First case of RHDV-2 in a hare in the Netherlands

Microscopic evidence of acute inflammation of the liver and spleen. Photo: Multimedia, Faculty of Veterinary Medicine

For the first time in the Netherlands, RHDV-2 (Rabbit Haemorrhagic Disease Virus) has been confirmed as the cause of death in a hare. The animal was found dead on the territory of the Wildlife Management Unit in Aalten on the border between the municipalities of Aalten and Winterswijk. The cause of death was severe acute inflammation of the liver and spleen and RHDV-2 infection was confirmed with viral testing (PCR) by Laboklin in Hoensbroek

RHDV-2 is a sub-type of RHDV which is the cause of viral hemorrhagic syndrome (VHS), a disease that can lead to mass die-offs in rabbits (Oryctolagus cuniculus). Another subtype is the classic RHDV, also referred to as RHDV-1.


Whilst RHDV-1 has been present in the Dutch rabbit population since the start of the 1990s, RHDV-2 was only recently (2015) detected for the first time here. This latter sub-type is a relatively new virus that was discovered in France in 2010 and has subsequently spread across Europe. Although the two sub-types are related immunity to one does not provide cross-protection against the other. For this reason, many pet rabbits that had been vaccinated against RHDV-1 have died from infection with RHDV-2.

RHDV in hares

foto haas zittend

Photo: Margriet Montizaan

Classic RHDV-1 is primarily a rabbit virus and infection has only once been detected in an Iberian hare (Lepus granatensis). In contrast, there have been numerous reports of fatal RHDV-2 infection in hares. To-date it seems that infection of European hares (Lepus europaeus) with RHDV-2 represents a ‘spill-over’ from the rabbit population and typically only individual cases are reported (Australia, Germany, Italy, Spain). The situation in France is different with 40 cases already confirmed from 25 different outbreaks across the country.The strain of virus identified in these animals was the same as that isolated from rabbits dying in the same areas.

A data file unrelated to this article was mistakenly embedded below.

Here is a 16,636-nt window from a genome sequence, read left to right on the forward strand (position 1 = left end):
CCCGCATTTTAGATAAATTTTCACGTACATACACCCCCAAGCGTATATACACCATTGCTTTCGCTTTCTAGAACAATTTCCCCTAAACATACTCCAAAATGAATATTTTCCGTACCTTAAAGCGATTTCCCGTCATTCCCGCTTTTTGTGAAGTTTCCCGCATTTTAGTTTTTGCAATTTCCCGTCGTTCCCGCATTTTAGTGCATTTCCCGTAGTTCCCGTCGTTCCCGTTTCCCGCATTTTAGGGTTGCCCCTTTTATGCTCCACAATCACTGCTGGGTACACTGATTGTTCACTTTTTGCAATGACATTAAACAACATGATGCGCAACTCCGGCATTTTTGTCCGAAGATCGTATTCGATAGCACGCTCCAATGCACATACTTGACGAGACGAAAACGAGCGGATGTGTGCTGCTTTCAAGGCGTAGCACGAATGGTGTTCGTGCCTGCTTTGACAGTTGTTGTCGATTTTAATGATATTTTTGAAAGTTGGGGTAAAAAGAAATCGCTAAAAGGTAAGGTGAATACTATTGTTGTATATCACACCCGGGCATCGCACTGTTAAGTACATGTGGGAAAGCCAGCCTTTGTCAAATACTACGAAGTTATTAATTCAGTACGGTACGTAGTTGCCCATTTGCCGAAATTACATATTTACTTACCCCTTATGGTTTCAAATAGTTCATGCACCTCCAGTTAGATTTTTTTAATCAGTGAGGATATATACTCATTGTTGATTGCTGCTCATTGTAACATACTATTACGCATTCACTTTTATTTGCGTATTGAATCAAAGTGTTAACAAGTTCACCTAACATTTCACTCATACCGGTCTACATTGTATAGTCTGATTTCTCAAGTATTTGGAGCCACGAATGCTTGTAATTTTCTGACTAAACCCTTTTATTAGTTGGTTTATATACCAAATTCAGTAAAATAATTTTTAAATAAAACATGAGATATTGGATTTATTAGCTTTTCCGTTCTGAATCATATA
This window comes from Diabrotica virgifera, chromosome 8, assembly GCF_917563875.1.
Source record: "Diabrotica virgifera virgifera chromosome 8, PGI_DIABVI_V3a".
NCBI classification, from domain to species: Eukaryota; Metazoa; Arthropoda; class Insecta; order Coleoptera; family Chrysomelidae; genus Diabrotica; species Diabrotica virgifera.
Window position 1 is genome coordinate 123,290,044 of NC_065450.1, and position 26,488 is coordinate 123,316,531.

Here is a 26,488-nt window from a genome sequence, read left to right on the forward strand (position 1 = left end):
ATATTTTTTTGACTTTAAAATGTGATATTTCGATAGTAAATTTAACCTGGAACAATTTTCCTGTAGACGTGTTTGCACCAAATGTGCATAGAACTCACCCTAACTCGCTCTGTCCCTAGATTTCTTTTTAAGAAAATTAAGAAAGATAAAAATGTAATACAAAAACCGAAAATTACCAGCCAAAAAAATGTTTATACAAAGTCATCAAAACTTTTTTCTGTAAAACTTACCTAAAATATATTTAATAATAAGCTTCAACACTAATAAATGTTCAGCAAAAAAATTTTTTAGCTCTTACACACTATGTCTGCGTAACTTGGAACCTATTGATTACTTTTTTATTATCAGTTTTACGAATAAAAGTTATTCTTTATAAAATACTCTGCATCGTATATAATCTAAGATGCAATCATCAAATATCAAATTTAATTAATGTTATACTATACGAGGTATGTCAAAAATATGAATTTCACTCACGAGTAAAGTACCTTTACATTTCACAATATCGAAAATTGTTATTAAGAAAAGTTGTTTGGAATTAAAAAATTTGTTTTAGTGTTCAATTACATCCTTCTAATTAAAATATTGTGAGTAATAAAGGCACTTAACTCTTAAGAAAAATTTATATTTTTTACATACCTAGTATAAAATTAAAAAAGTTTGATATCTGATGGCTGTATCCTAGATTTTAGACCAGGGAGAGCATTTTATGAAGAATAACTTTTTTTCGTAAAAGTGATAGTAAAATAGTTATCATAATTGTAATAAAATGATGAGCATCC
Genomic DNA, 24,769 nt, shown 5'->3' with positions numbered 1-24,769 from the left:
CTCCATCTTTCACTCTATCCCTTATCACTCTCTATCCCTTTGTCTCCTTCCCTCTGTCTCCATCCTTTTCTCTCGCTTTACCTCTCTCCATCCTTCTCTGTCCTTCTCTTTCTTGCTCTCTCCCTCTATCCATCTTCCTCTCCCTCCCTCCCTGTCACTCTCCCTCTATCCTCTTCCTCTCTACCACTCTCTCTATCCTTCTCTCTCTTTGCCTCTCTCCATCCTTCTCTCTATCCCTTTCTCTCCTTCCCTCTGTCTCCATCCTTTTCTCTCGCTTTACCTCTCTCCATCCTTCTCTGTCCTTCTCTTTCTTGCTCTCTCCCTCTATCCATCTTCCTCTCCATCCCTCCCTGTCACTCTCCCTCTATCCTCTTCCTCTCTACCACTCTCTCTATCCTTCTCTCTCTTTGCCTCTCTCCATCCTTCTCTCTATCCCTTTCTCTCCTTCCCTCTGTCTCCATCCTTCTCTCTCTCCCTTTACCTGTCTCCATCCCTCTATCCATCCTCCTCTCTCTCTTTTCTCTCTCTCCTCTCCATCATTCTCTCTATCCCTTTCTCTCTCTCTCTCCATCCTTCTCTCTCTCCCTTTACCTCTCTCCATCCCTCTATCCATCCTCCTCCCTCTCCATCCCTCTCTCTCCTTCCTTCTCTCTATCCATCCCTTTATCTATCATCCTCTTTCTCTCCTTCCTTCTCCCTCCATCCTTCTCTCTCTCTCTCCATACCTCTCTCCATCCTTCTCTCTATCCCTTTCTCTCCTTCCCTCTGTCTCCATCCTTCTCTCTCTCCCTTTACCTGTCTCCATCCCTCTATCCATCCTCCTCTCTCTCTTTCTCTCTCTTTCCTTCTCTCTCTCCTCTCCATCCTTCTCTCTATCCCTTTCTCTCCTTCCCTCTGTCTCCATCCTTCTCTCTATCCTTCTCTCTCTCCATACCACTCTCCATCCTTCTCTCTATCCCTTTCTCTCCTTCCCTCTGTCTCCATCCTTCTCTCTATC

Hare and rabbit populations in affected areas

According to the submitter, hare numbers in the area where the dead RHDV-2 infected Dutch hare was found, have not been affected and no increase in death rate has been observed. A dead hare found 1.5km away could not be investigated due to the poor state of the cadaver.

The rabbit population in this area is very low following the death last summer (2016) of the majority of young animals; reports of sudden death were consistent with RHDV infection. The situation was compounded by a myxomatosis outbreak in the adult animals starting in September and persisting through till January.  Whilst myxomatosis has previously been observed in this population during the autumn months death rates had not previously reached the levels seen in 2016. These events have resulted in an estimated population size of approximately 10% of that of last year.


This virus is highly infectious: Rabbits and hares can become infected through direct contact (animal to animal) and indirectly via contact with urine and pellets from infected animals or via infected water, food, fur, bedding or hands. Infectious virus particles have even been isolated from the feces of predator species that have eaten infected rabbits. Insect vectors such as flies can also transmit the virus between animals. RHDV is not infectious to other other pets such as cats, dogs, guinea-pigs or other rodents. Pet rabbits can be vaccinated against RHDV.